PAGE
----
We know $$\lim_{x \to a} x^n = a ^n$$, $\lim_{x \to a}c=c$, and by using the property 1.) we have

$$\lim_{x \to 3} x^2 + 3x -3$$

$$= \frac{\lim_{x \to 2} 5}{ \lim_{x \to 2} x^3} = \lim_{x \to 3}x^2 + \lim_{x \to 3} 3x – \lim_{x \to 3}3$$

$$= 3^2 + 3 \cdot 3 – 3$$

$$= 9 +9 -3$$

$$= 15.$$

Example 2. Evaluate

$$\lim_{x \to 2} \frac{5}{x^3}.$$

Solution:

Since $\lim_{x \to 2} x^3 = 8 \neq 0$ we can use the property 3.):

$$\lim_{x \to 2} \frac{5}{x^3}$$

$$= \frac{5}{2^3} = \frac{5}{8}.$$

Example 3. Evaluate

$$\lim_{ x \to 0} \frac{\sqrt{x^2+1} -2}{x^2 +1}.$$

Solution:

$$\lim_{ x \to 0} \frac{\sqrt{x^2+1} -2}{x^2 +1} = \frac{\lim_{x \to 0}(\sqrt{x^2+1} -2) }{\lim_{ x \to 0}(x^2+1)}$$

$$= \frac{\sqrt{1} -2}{1}$$

$$= -1.$$

Now we will show that

$$\lim_{\alpha \to 0} \frac{\sin \alpha}{\alpha} = 1.$$

The function $f(\alpha) = \frac{\sin \alpha}{\alpha}$ is an odd function. Namely,

$$f( -\alpha) = \frac{\sin (-\alpha)}{-\alpha} = \frac{- \sin \alpha}{-\alpha} = \frac{\sin \alpha}{\alpha},$$

that is $f(-\alpha) = f(\alpha).$ Therefore, we will consider values of the function $f$ only for positive values of the variable $\alpha$.

On the unit circle we draw an angle $\alpha$, where $0 < \alpha < \frac{\pi}{2}$, $\alpha \in \mathbb{R}$.

The area of a sector ($P_s$) enclosed by two radii $|OA| = |OC| = 1$ and arc $\widehat{AB}$  is bigger than the area of a triangle $OAC$, and smaller than the area of a triangle $OAB$, that is

$$P_{OAC} < P_s < P_{OAB}.$$

The triangle $OAC$ is an isosceles triangle with arms which lengths are equal to $|OA| = |OC| = 1$ and   the angle between them $\alpha$. The length of the arc $\widehat{AB}$ is then equal to $\alpha$. A triangle $OAB$ is a right triangle where $|OA| = 1$ and $|AB| = \tan \alpha$. Therefore

$$\frac{\sin \alpha}{2} < \frac{\alpha}{2} < \frac{\tan \alpha}{2}.$$

The first inequality gives us

$$\frac{\sin \alpha}{2} < \frac{\alpha}{2} \Rightarrow \sin \alpha < x \Rightarrow \frac{\sin \alpha}{\alpha} < 1.$$

From the second inequality we have:

$$\frac{\alpha}{2} < \frac{\tan \alpha}{2} \Rightarrow \alpha < \tan \alpha \Rightarrow \alpha < \frac{\sin \alpha}{\cos \alpha} \Rightarrow \cos \alpha < \frac{\sin \alpha}{\alpha}.$$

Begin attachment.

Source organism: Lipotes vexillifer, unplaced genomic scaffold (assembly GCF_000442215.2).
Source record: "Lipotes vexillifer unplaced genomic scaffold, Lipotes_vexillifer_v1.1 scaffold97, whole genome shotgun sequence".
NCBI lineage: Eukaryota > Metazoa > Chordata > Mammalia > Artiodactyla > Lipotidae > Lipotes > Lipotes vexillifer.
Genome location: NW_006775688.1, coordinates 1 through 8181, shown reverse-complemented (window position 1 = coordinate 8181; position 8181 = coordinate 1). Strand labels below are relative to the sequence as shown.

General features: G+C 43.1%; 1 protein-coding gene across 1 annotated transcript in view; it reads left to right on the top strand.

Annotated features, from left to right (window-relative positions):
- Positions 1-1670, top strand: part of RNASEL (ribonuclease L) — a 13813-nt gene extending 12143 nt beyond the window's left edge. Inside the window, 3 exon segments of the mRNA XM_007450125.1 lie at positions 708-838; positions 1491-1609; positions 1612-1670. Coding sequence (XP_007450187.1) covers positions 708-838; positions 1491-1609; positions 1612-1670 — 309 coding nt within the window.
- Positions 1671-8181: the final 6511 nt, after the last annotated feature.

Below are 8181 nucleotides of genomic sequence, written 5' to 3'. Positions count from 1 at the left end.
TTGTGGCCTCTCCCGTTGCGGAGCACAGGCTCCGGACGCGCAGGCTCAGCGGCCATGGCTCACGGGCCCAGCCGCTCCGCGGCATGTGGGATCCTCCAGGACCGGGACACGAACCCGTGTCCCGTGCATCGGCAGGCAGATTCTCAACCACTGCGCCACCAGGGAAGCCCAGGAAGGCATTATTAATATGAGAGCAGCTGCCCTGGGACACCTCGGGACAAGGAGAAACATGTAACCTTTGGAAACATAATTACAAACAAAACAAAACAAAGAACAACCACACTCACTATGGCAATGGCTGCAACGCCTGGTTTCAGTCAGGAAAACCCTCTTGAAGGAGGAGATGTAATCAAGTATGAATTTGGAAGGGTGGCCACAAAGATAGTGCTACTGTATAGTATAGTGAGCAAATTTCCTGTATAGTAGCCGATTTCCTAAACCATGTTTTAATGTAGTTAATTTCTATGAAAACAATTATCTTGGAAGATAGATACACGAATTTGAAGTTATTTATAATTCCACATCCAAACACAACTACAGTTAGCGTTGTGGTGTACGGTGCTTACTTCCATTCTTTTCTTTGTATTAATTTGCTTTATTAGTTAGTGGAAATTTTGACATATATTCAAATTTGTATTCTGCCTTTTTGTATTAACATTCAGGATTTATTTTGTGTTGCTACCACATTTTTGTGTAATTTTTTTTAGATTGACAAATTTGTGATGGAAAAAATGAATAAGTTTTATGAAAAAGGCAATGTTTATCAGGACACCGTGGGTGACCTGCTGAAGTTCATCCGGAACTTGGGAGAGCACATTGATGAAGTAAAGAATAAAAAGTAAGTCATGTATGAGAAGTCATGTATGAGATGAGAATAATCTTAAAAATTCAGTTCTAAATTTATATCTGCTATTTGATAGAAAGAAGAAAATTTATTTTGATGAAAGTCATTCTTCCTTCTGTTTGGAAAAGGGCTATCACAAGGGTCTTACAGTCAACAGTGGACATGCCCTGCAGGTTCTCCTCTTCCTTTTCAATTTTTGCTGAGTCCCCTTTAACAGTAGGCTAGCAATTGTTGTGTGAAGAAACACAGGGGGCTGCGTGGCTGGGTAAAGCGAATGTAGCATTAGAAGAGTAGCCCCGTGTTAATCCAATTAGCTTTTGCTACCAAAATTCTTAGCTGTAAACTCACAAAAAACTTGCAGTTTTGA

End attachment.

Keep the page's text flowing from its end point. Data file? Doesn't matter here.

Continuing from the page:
Finally:

$$\cos \alpha < \frac{\sin \alpha}{ \alpha} < 1.$$

When the variable $\alpha$ approaches $0$, $\cos \alpha$ approaches $1$. Therefore, $\frac{\sin \alpha}{\alpha}$ also approaches $1$ when the variable $\alpha$ approaches $0$:

$$\lim_{\alpha \to 0} \frac{\sin \alpha}{\alpha} = 1.$$

Example 4. Evaluate

$$\lim_{x \to 0} \frac{1 – \cos 2x}{x^2}.$$

Solution:

Since $\cos 2x = \cos^2 x – \sin^2 x$ and from $\sin^2 x + \cos^2 x = 1$ we have

$$1 – \cos 2x = \sin^2 x + \cos^2 x – (\cos^2 x – \sin^2 x) = 2 \sin^2 x.$$

By the substitution $1 – \cos 2x = 2 \sin^2 x$ we have:

$$\lim_{x \to 0} \frac{1 – \cos 2x}{x^2} = \lim_{x \to o} \frac{2 \sin^2 x}{x^2} = 2 \lim_{x \to 0}\left(\frac{\sin x}{x} \right)^2.$$

As we showed,  $\lim_{x \to o} \frac{\sin x}{x} = 1$, therefore

$$\lim_{x \to 0} \frac{1 – \cos 2x}{x^2} = 2 \cdot 1^2 = 2.$$

Limits at infinity

A function $f: \left \langle a, + \infty \right \rangle \to \mathbb{R}$ has the limit $l \in \mathbb{R}$ at point $+ \infty$ if for every sequence $(x_n)$ in $\left \langle a, + \infty \right \rangle$ the following is valid:
$$\lim_{n \to +\infty}x_n = + \infty \Longrightarrow \lim_{n \to +\infty}f(x_n) =l.$$

We write:

$$\lim_{x \to + \infty} f(x) = l.$$

Similarly,

$$\lim_{x \to – \infty} f(x) = l.$$

Example 5. Evaluate

$$\lim_{x \to \infty} \frac{5 – 3x – x^2 }{5x^2 -1}.$$

Solution:

The highest power of $x$ appearing in the denominator is $x^2$. Therefore, we need to divide both the numerator and denominator by $x^2$. It follows

$$\lim_{x \to \infty} \frac{5 – 3x – x^2 }{5x^2 -1} = \lim_{x \to \infty} \frac{\frac{5}{x^2} – \frac{3}{x} – 1}{5 – \frac{1}{x^2}} = – \frac{1}{5}.$$

Infinite limits

Let $I \subseteq \mathbb{R}$ be an open interval, $a \in I$ and $f: I/\{a\} \to \mathbb{R}$. The function $f$ has the limit $l = + \infty$ at point $a$ if for every sequence in $I/\{a\}$ the following is valid:

$$\lim_{x \to a} f(x) = + \infty.$$

Similarly,

$$\lim_{x \to a} f(x) = – \infty.$$

The properties of limits specified for limits of functions at point, also apply to limits at infinity and infinite limits.

Example 6.  Consider the function $f(x) = \frac{1}{x^2}$, $f: \mathbb{R} \to \mathbb{R} / \{0\}$.

$$\lim_{x \to 0^{-}} \frac{1}{x^2} = – \infty, \quad \quad \lim_{x \to 0^{+}} \frac{1}{x^2} = + \infty.$$